[Sigmetrics] "Use of the journal impact factor for assessing individual articles need not be wrong" by Ludo Waltman and Vincent Traag

Stephen J Bensman notsjb at lsu.edu
Fri Mar 10 13:36:25 EST 2017

IF is a good indicator of journal quality, because of the place of the review article in the structure of scientific communication.  It is on this basis that Garfield made it his main indicator of journal  quality.   Review journals have the highest IF, and this is because of their place in the social structure of science.  You have to be picked to write a review article, and you are picked because editors know you.  I discuss all this in a number of my articles Garfield has posted on his Web site at the following URL:


Stephen J. Bensman - Papers on Urquhart's Law and Garfield ...<http://www.garfield.library.upenn.edu/bensman/bensman.html>
Stephen J. Bensman - Bensman SJ "Eugene Garfield, Francis Narin, and Pagerank: The theoretical bases of the Google Search Engine" Archives, Cornell University, 2014.

I spent my entire career studying Eugene Garfield and why he is important.  Basically I am a historian, and historians make other people famous,  not themselves.  You can go to my Google Scholar citations page and get further insights into these matters.  I only hope that people will find that I have done him justice.  He also did lay the theoretical bases of the Google search engines by showing that relationships are semantically correct and not words.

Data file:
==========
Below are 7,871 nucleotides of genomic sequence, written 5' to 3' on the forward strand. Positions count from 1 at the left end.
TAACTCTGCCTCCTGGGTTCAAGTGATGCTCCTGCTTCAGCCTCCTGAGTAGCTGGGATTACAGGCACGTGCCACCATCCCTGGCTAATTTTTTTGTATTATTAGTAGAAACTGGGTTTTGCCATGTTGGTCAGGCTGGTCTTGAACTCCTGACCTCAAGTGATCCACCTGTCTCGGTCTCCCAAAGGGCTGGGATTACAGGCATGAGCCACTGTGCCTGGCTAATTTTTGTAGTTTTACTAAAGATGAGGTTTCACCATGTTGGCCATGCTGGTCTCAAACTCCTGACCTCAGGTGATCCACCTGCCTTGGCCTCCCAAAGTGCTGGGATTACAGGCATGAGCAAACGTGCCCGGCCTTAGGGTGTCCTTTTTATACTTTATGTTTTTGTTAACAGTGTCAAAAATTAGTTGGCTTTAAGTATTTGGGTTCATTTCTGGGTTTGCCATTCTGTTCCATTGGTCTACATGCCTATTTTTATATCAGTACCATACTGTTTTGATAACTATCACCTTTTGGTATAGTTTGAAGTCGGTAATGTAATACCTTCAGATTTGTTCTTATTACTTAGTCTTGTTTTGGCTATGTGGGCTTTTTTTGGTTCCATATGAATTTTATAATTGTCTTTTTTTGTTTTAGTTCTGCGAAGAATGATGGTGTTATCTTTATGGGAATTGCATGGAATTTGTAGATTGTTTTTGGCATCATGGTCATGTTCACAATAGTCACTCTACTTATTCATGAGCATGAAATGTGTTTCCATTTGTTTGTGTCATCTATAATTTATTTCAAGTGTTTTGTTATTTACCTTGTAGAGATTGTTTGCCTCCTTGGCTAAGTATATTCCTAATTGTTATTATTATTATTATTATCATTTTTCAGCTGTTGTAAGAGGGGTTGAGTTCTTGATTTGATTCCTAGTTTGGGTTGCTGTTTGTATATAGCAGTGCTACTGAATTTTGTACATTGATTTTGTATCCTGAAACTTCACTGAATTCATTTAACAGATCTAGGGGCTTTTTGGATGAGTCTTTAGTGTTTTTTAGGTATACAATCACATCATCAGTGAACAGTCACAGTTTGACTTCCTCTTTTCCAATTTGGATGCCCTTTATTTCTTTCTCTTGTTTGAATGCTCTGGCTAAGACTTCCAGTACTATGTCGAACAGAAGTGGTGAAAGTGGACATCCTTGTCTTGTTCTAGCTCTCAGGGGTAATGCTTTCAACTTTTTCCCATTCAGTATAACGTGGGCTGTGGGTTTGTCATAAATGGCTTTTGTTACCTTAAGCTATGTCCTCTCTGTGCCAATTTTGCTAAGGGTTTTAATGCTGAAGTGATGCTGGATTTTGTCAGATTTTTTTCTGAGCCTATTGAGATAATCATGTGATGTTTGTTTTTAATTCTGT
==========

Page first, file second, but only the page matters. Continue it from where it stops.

Stephen J. Bensman, Ph.D.

LSU Libraries (Retired)

From: SIGMETRICS <sigmetrics-bounces at asis.org> on behalf of David Wojick <dwojick at craigellachie.us>
Sent: Friday, March 10, 2017 11:49 AM
To: SIGMetrics
Subject: Re: [Sigmetrics] "Use of the journal impact factor for assessing individual articles need not be wrong" by Ludo Waltman and Vincent Traag

I have a rather different conjecture as to why the IF is a useful proxy for article quality. It has to do with the tiered structure of the system of journals. Journals with high IFs tend to attract many submissions and therefore have high rejection rates. Thus there is extensive article level evaluation. Only those articles judged to be of the highest quality get published. It follows that getting published in a high IF journal is indicative of relatively high quality for the article.

Opponents of IF argue that articles should be individually evaluated at the institutional level, but the high IF journal is better positioned to do this, because it has a large sample from many authors.


David Wojick, Ph.D.

At 07:17 AM 3/10/2017, Loet Leydesdorff wrote:

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re: "Use of the journal impact factor for assessing individual articles need not be wrong" by Ludo Waltman and Vincent Traag at https://www.cwts.nl/blog…<https://l.facebook.com/l.php?u=https%3A%2F%2Fwww.cwts.nl%2Fblog%3Farticle%3Dn-q2z254%26title%3Duse-of-the-journal-impact-factor-for-assessing-individual-articles-need-not-be-wrong&h=ATMOIsCG9ATnRfQ-OlFJkFeiHkoCcRivWRZfeAzZmaLvdRhfQRDY1bd__tb3hFnW9DnDno9cQBVZacIbGHbAPnKz88t0IcumxxRBBRjEFwHkT--PrzdlCAzu7hYvKNiDAD7TFedL8C-pPQ&enc=AZPwLn5krg8kNa-HStWph2-10TOjcwx_yqfRy9azLwS063lMs9eEsHFxloKm6BEGWaym7RN5cSAc9QeYLUfXiL_M3Zo1RPQyXD1HZKDgacgKfy_QybLl9NI5PG71e2vSQ1cyQtxbx7Q6RkHeEsAhapHhGAQmmzDI2oTsTXlwHTvTSfPNszAxAcoiVy29sCMNsGc&s=1>